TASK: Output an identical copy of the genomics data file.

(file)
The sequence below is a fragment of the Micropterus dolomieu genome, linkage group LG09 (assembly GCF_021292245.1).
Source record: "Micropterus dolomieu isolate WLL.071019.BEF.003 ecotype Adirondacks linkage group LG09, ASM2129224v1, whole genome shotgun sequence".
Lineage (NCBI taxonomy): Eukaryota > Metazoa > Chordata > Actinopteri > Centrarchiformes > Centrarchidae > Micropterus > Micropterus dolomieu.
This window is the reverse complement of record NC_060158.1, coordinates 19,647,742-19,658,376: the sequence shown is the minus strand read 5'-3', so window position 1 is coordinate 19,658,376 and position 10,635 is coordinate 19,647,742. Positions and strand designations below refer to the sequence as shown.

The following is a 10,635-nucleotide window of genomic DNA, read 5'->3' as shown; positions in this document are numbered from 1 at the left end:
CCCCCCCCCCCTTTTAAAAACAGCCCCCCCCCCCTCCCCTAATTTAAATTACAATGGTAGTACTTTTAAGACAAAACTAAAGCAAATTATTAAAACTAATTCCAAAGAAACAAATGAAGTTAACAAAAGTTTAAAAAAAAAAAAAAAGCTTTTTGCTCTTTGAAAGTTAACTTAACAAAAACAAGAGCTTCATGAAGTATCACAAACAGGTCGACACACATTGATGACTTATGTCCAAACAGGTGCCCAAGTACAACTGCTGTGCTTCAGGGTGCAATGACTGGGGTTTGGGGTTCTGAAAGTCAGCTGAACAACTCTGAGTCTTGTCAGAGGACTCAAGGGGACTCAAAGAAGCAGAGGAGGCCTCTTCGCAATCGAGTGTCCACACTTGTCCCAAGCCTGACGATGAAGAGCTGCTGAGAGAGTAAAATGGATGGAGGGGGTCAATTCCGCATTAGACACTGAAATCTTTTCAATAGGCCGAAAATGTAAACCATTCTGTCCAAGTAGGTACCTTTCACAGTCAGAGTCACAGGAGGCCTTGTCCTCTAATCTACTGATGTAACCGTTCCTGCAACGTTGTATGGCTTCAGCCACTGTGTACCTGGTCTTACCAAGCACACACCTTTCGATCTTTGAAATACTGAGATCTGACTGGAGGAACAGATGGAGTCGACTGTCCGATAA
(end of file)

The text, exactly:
The sequence below is a fragment of the Micropterus dolomieu genome, linkage group LG09 (assembly GCF_021292245.1).
Source record: "Micropterus dolomieu isolate WLL.071019.BEF.003 ecotype Adirondacks linkage group LG09, ASM2129224v1, whole genome shotgun sequence".
Lineage (NCBI taxonomy): Eukaryota > Metazoa > Chordata > Actinopteri > Centrarchiformes > Centrarchidae > Micropterus > Micropterus dolomieu.
This window is the reverse complement of record NC_060158.1, coordinates 19,647,742-19,658,376: the sequence shown is the minus strand read 5'-3', so window position 1 is coordinate 19,658,376 and position 10,635 is coordinate 19,647,742. Positions and strand designations below refer to the sequence as shown.

The following is a 10,635-nucleotide window of genomic DNA, read 5'->3' as shown; positions in this document are numbered from 1 at the left end:
CCCCCCCCCCCTTTTAAAAACAGCCCCCCCCCCCTCCCCTAATTTAAATTACAATGGTAGTACTTTTAAGACAAAACTAAAGCAAATTATTAAAACTAATTCCAAAGAAACAAATGAAGTTAACAAAAGTTTAAAAAAAAAAAAAAAGCTTTTTGCTCTTTGAAAGTTAACTTAACAAAAACAAGAGCTTCATGAAGTATCACAAACAGGTCGACACACATTGATGACTTATGTCCAAACAGGTGCCCAAGTACAACTGCTGTGCTTCAGGGTGCAATGACTGGGGTTTGGGGTTCTGAAAGTCAGCTGAACAACTCTGAGTCTTGTCAGAGGACTCAAGGGGACTCAAAGAAGCAGAGGAGGCCTCTTCGCAATCGAGTGTCCACACTTGTCCCAAGCCTGACGATGAAGAGCTGCTGAGAGAGTAAAATGGATGGAGGGGGTCAATTCCGCATTAGACACTGAAATCTTTTCAATAGGCCGAAAATGTAAACCATTCTGTCCAAGTAGGTACCTTTCACAGTCAGAGTCACAGGAGGCCTTGTCCTCTAATCTACTGATGTAACCGTTCCTGCAACGTTGTATGGCTTCAGCCACTGTGTACCTGGTCTTACCAAGCACACACCTTTCGATCTTTGAAATACTGAGATCTGACTGGAGGAACAGATGGAGTCGACTGTCCGATAA